Max Reinhardt was a very common name for me during my studies of Theatre Sciences – I can´t remember how many papers I wrote about his productions of “A summer night’s dream”. So when the igersvienna offered a tour around the Palais Cumberland and the Schloßtheater Schönbrunn I took my chance for a little visit.
The Max Reinhardt seminar was founded in 1928 when the University of Music and Performing Arts asked Reinhardt to create a drama seminar. Originally based at the Schloßtheater Schönbrunn the school moved to the Palais Cumberland in 1940. The imperial theatre at Schönbrunn Palace is still used to stage the performances of the students.
Only a handful of students are accepted into the seminar every year, their journey begins with the auditions at the studio stage.
Emanuel Teles da Silva bought the ground of three houses in today’s 15th district had them destroyed and built a palace on one of the grounds, N°9. A few years later Maria Theresia bought the palace and gave it to her brother in law Karl von Lothringen who needed a summer residence close to Schönbrunn Palace. And da Silva built himself a new palace at the N°11.
In 1867 Franz Joseph I bought both palaces and had them combined into one. He gave the new “double palace” to the former king Georg V von Hannover who had fought on Austria’s side against Prussia. From then on the palace was known as Palais Cumberland.
In 1940 the Reinhardt Seminar moved into N°9 and N°11 houses the embassy of the Czech Republic.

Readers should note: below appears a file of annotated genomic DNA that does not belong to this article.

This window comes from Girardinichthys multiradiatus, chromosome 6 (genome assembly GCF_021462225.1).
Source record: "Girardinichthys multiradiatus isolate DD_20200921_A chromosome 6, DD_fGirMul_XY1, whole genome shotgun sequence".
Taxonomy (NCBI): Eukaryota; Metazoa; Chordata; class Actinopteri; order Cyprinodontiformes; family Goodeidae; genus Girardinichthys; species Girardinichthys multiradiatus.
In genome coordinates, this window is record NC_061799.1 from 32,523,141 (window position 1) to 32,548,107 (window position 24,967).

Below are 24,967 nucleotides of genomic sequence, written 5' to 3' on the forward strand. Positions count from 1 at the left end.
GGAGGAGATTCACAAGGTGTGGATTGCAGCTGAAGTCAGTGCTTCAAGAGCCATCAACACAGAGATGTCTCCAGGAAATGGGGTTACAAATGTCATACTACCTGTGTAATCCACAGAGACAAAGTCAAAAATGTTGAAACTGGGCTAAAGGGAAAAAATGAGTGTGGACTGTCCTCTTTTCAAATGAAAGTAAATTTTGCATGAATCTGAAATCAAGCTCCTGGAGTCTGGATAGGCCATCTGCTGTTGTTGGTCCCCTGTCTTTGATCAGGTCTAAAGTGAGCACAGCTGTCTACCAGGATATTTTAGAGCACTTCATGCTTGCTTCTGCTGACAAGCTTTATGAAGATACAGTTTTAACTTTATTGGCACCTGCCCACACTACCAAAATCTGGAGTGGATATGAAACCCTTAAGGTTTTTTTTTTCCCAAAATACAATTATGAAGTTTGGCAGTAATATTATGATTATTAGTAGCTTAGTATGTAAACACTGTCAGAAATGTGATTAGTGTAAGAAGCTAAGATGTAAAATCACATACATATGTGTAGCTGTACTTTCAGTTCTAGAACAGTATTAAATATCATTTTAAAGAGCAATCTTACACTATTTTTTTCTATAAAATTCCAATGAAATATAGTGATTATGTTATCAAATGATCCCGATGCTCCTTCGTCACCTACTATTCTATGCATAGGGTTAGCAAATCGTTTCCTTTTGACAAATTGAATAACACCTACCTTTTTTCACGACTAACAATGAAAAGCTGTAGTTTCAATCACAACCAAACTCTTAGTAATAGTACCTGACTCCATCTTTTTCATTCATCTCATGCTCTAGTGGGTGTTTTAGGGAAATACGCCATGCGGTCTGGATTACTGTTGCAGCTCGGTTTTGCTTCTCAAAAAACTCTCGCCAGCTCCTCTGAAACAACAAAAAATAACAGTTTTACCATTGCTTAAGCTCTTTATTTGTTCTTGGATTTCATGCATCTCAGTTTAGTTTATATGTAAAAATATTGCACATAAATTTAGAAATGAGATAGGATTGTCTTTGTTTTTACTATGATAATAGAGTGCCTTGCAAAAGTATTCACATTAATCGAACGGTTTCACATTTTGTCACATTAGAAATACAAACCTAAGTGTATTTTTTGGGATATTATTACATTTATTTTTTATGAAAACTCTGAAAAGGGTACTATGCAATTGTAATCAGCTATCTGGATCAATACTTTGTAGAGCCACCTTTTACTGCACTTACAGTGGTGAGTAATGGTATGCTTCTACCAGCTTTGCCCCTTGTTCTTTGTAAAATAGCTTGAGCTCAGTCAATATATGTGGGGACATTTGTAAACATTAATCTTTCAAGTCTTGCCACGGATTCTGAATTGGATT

The “Arena” is the only original part left the rest of the two palaces have been rebuilt and renovated often. Today the arena is also used for performances.
Palais Cumberland is surrounded by a huge and stunning garden.
In 1745 Maria Theresia commissioned Nicolò Pacassi to built an imperial theatre in one the palace wings of Schönbrunn, one of the very first European palace theatres. The Schloßtheater Schönbrunn opened on 4 October 1747.
After a few centuries of lively performances, the theatre was used as storage for furniture before World War I. The imperial belongings were stolen in 1919 and plays were again performed during the summer by the Burgtheater, directed by Albert Heine, until 1924. In 1929 the theatre was given to the Max Reinhardt seminar as rehearsal stage.
Today the seminar and the opera department of the Universität für Musik use the Schloßtheater for their student’s plays and productions.